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NADA study measures practices that drive financial profitability

November 17, 2010

The policies and practices that take place within a dealership’s "four walls" represent the No. 1 factor in driving performance, according to an NADA research project to define and corroborate best practices in dealership management.  

What activities and behaviors drive your dealership’s profitability? Although product and volume matter, the study found that the right internal policies and practices are the biggest differentiator of performance.

 

Analyzing survey responses across all the different factors that influence profit—region and demographics, brand and origin (domestic or European or Asian import), dealership size (measured by volume of new-vehicle sales) and structure (stand-alone store versus part of a broader network of dealerships), and operational practices— the study found that operational best practices are the single biggest profit differentiator.

 

Based on this study, the average-performing dealership in an average environment achieves, roughly, two percent net profit before tax. An improvement in each of the influencing factors, one by one, results in more profit:

 

  • If the average dealership could be relocated to a better region with better demographics, net profit would be expected to increase three-tenths of 1 percent, to 2.3 percent.
  • If the dealer had a better-selling brand, profit could increase another nine-tenths of a percent, to 3.2 percent.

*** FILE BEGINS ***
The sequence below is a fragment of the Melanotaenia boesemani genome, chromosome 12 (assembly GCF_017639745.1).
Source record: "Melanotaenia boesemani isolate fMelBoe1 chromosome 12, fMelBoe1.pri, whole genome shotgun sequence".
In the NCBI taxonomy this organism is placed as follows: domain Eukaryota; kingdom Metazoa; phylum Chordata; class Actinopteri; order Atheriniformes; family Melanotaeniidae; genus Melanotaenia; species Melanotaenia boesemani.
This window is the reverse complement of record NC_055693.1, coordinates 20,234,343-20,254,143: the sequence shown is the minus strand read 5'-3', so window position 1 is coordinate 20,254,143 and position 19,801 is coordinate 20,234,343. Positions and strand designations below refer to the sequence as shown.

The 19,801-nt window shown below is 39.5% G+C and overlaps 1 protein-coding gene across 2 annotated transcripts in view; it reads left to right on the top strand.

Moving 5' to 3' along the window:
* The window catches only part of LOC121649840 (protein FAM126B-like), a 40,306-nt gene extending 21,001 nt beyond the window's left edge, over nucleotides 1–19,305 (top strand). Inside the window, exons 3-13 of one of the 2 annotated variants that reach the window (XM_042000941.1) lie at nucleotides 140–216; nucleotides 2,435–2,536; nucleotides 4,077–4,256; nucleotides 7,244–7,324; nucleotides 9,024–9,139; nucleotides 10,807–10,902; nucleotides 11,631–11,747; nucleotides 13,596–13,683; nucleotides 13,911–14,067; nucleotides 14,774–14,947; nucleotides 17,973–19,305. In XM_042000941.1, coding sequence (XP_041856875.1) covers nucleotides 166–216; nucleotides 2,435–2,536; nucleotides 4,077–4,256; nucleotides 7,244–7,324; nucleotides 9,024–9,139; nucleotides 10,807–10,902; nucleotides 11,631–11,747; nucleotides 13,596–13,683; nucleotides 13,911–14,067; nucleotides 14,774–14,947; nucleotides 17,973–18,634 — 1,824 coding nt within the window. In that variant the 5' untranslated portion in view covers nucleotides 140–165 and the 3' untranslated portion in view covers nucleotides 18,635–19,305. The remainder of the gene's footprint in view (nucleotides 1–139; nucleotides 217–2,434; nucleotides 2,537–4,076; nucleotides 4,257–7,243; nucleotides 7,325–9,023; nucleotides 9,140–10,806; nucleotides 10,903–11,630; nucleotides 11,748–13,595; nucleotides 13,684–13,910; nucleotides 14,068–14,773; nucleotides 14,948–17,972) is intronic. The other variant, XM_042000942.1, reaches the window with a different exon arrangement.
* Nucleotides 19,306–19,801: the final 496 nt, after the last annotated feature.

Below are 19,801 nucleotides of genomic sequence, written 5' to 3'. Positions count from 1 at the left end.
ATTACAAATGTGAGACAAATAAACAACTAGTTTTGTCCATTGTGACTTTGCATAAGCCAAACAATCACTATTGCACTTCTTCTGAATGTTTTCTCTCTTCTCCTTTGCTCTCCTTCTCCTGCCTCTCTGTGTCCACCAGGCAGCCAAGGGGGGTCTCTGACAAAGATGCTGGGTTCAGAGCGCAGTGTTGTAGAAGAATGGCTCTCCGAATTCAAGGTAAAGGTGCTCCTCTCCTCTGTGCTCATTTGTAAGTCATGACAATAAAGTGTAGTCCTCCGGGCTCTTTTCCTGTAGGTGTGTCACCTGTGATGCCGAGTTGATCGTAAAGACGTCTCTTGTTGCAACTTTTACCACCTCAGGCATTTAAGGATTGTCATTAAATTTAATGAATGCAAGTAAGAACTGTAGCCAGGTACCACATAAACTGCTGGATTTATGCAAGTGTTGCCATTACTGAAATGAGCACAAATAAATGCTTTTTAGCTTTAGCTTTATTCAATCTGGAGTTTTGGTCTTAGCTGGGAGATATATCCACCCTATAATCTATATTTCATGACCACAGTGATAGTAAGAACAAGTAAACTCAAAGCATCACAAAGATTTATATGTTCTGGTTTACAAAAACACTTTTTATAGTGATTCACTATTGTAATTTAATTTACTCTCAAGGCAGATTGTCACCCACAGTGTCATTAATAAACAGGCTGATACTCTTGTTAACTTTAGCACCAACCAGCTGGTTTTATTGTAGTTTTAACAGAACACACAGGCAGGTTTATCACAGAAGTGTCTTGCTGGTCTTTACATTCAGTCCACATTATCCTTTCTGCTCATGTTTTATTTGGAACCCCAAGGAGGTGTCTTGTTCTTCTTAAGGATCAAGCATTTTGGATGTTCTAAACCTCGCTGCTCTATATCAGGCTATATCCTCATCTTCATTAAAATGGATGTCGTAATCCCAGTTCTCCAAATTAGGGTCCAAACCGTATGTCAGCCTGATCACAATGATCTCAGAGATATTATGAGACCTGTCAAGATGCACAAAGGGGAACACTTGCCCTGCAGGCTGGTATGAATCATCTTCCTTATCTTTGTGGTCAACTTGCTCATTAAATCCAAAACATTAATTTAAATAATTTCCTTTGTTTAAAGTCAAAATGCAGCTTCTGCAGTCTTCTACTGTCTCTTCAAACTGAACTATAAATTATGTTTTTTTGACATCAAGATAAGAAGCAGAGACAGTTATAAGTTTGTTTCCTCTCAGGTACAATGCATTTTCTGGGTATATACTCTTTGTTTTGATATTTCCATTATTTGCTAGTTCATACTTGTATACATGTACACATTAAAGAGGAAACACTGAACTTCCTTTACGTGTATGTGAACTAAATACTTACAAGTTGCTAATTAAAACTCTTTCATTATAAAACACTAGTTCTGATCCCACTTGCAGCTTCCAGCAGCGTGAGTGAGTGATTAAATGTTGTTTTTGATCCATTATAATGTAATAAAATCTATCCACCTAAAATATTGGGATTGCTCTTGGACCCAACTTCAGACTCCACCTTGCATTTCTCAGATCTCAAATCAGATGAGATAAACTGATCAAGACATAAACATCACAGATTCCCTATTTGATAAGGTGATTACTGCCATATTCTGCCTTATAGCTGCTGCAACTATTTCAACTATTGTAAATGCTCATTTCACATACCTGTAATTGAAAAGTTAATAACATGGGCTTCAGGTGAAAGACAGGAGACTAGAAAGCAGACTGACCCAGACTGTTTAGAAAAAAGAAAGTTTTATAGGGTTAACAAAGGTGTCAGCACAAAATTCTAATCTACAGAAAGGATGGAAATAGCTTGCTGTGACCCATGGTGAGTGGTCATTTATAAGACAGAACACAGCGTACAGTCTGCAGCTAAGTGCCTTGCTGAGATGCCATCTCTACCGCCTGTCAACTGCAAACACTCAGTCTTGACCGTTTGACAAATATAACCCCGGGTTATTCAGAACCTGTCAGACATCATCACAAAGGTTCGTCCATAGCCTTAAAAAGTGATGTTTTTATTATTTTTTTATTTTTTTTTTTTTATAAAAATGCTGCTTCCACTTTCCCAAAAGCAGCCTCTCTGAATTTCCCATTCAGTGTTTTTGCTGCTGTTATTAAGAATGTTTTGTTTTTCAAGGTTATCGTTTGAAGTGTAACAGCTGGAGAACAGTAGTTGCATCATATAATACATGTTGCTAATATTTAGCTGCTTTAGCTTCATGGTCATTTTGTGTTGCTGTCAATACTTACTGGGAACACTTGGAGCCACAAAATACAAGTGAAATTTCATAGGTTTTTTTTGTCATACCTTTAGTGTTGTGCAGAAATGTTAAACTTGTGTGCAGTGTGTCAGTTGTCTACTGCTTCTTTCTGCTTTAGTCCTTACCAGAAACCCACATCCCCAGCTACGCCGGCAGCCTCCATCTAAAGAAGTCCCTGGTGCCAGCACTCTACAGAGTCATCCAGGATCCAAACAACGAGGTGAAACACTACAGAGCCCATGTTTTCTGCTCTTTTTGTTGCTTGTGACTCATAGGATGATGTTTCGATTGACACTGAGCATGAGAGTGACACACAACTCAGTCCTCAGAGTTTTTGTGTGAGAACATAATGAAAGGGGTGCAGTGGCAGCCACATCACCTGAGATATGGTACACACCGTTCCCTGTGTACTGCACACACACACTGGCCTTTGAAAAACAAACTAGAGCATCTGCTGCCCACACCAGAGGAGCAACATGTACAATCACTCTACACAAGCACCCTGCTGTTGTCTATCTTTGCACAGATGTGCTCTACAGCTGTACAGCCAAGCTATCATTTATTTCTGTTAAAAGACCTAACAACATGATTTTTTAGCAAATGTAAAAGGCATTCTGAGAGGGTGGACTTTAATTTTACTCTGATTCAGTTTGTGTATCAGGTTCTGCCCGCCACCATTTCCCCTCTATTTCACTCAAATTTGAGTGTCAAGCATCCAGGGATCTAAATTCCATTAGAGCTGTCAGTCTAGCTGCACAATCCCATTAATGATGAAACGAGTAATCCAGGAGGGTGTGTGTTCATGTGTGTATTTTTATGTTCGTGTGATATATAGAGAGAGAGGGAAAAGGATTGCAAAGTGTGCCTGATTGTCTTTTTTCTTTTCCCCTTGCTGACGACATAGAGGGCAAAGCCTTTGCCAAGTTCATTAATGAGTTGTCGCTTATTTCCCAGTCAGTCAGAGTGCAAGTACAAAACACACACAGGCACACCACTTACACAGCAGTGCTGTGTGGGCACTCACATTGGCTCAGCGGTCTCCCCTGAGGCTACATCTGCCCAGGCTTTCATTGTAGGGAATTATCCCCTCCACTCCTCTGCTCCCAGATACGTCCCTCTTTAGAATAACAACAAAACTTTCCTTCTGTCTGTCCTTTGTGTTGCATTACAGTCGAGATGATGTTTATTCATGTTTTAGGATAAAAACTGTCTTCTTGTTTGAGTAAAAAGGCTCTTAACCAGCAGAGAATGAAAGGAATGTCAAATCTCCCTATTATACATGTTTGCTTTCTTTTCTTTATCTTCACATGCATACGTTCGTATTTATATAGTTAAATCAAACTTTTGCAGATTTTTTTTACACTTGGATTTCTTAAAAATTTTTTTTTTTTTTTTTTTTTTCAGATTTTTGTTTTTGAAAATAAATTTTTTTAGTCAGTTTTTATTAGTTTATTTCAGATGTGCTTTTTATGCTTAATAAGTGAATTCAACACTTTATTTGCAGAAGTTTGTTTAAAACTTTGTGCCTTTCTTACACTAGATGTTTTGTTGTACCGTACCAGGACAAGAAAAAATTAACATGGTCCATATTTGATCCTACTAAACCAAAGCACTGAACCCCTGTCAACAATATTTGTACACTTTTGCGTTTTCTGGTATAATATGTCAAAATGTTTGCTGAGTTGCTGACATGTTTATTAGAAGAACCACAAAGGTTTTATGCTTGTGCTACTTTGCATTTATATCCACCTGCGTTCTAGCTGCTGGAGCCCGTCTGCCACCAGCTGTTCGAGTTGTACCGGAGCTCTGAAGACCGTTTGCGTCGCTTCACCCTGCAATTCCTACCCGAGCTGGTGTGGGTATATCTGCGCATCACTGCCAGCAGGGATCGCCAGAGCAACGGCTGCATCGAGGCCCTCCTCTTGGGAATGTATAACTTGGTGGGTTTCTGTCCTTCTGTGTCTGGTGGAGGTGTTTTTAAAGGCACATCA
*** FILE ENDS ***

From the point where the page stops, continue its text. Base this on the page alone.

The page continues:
• Improvements in sales volume and structure can add a full one percent to net profit for this dealer, bringing the total to 4.2 percent.

 

But the big jump can come with implementation of operational best practices: 

  • If the dealer’s operations are consistent with best practices, net profit can increase by 2.3 percent, bringing the total for the hypothetical dealer all the way to 6.5 percent.

 

Obviously, most dealerships cannot change all the external factors that affect profit. They can, however, change internal factors. Therefore, finding No. 1 is vital to all dealerships. 

The analysis suggests that regardless of size, brand, or region, an average dealer who transforms average practices—not poor practices, but average practices—into best operational practices can increase operating profit by more than two percentage points.

 

This article is adapted from NADA Management Education’s "A Dealer Guide to Driving Dealership Performance," which provides more detail on the project. This guide can be ordered at www.nada.org/mecatalog or at 800-252-6232, ext. 2.

 

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